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Exploring the matter of scale in the relationship between accessibility and population change: road, air and rail accessibility in Finland 1990–2008
Ossi Kotavaara, Harri Antikainen, Mathieu Marmion and Jarmo Rusanen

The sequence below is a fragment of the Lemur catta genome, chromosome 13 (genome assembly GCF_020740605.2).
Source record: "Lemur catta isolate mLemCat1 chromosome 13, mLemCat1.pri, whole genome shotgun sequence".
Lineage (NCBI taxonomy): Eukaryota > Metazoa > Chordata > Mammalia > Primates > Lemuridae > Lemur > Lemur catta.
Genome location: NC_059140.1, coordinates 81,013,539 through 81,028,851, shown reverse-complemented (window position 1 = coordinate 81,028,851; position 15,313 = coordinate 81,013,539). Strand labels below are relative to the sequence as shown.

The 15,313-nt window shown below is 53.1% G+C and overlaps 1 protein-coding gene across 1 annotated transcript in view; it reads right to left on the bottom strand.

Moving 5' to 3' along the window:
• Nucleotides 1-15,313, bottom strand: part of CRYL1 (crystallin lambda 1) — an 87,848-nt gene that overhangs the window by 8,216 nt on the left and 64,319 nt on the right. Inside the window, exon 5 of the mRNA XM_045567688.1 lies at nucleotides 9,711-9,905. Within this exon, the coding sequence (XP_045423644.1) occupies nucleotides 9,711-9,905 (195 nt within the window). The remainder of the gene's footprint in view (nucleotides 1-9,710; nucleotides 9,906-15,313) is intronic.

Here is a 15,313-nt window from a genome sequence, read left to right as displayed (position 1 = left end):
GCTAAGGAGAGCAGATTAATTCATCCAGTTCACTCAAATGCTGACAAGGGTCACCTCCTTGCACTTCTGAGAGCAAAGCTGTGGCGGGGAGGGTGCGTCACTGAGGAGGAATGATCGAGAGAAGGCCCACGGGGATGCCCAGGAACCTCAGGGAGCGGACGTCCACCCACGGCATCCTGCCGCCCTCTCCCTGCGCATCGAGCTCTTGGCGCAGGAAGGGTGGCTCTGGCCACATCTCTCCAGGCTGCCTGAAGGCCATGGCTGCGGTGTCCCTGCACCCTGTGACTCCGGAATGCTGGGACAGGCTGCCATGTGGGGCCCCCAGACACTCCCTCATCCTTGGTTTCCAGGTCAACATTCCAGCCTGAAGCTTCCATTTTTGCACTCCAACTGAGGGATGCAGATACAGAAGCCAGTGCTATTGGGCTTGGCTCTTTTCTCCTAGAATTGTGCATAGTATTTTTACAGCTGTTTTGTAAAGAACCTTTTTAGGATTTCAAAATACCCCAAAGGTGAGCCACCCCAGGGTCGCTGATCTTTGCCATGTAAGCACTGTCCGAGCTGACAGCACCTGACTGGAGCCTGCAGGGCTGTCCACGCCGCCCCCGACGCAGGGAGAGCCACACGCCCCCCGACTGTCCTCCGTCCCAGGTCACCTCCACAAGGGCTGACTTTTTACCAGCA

Since the opening of the Finnish economy during the 1990s, large scale population concentration has related strongly to good accessibility by road network. However, increasing accessibility is also noted to have decentralizing effect to population in smaller scale, by directing population to urban fringe. This study analyzes the matter of scale in the relationship between accessibility and population change in the extent of state with different resolutions; areal units are grid cell based and sizes vary from side length 2km to 24 km. Road network based accessibility is quantified by potential accessibility analysis. Air and rail accessibility is simplified to travel time to nearest airport or station. Analyses are done by using geographical information systems (GIS). Accessibility variables and population change are related by generalized additive models (GAMs). The predictivity of models are evaluated by Spearman rho. The main findings of the study are that larger scale models explain population change more effectively and varying scale does not affect substantially to the nature of relationships between variables. Other interesting findings are the domination of potential accessibility and collapse of railway accessibility variables.

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